The average life expectancy in the US has fallen to the lowest levels since 1996, largely due to COVID-19 and drug overdoses, according to the Centers for Disease Control and Prevention.
This is the second year in a row that the average life expectancy has decreased in the nation.
According to the annual final mortality data released by the agency on December 22, the death rate for the entire U.S. population increased by 5.3 percent from 835.4 deaths per 100,000 population in 2020 to 879.7 in 2021.
As a result of the higher death rate, life expectancy at birth for the U.S. population decreased from 77 years in 2020 to 76.4 years in 2021.
ABC News reports that “men and women had roughly the same decrease in life expectancy, according to the data, with men seeing declines of 0.7 years from 74.2 years in 2020 to 73.5 in 2021. Meanwhile, women saw a decrease of 0.6 years of 79.9 years in 2020 to 79.3 in 2021.”
The agency found that among racial and ethnic groups, death rates increased for nearly every demographic. Decreased death rates were only seen for Hispanic and Black men, “with nonsignificantly different rates for Asian men and women.”
“The 10 leading causes of death in 2021 were largely unchanged from 2020, except chronic liver disease and cirrhosis became the 9th leading cause of death in 2021 while influenza and pneumonia dropped from the list of 10 leading causes,” the CDC reports. “Heart disease remained the leading cause of death in the United States, followed by cancer and COVID-19.”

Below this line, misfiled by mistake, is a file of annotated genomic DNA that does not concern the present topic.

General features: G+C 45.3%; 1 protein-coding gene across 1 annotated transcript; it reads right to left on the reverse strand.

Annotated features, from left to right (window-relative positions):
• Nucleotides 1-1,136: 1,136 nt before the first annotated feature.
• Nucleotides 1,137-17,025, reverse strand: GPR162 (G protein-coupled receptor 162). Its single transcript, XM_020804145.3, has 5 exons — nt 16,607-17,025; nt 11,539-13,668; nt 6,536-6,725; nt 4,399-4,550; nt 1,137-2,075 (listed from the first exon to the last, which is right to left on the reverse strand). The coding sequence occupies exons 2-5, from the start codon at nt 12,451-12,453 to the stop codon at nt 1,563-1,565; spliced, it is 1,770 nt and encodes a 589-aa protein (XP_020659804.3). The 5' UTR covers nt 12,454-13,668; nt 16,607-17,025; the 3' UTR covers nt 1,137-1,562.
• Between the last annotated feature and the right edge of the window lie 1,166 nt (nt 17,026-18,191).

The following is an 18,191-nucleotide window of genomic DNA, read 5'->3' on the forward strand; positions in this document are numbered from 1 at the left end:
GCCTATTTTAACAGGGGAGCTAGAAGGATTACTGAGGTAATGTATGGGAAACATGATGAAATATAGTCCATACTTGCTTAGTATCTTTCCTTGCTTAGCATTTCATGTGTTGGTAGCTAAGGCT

A second report released by the CDC on the same day, titled “Drug Overdose Deaths in the United States, 2001-2021,” showed that “overdose deaths, which account for more than a third of all accidental deaths in the United States, have risen five-fold over the past two decades.”
The report states that the “official number of drug overdose deaths among residents in the United States for 2021 was 106,699, nearly 16 percent higher than the 91,799 deaths in 2020.”
The rate of overdose deaths involving synthetic opioids other than methadone — which includes drugs like fentanyl, fentanyl analogs, and tramadol — increased 22 percent from 17.8 in 2020 to 21.8 in 2021.
“From 2020 to 2021, the rate of drug overdose deaths involving cocaine increased 22% (from 6.0 to 7.3) and the rate for deaths involving psychostimulants with abuse potential (drugs such as methamphetamine) increased 33% (from 7.5 to 10.0),” the report added.
The drug overdose death rate was 32.4 overdose deaths per 100,000 in 2021, higher than 28.3 in 2020.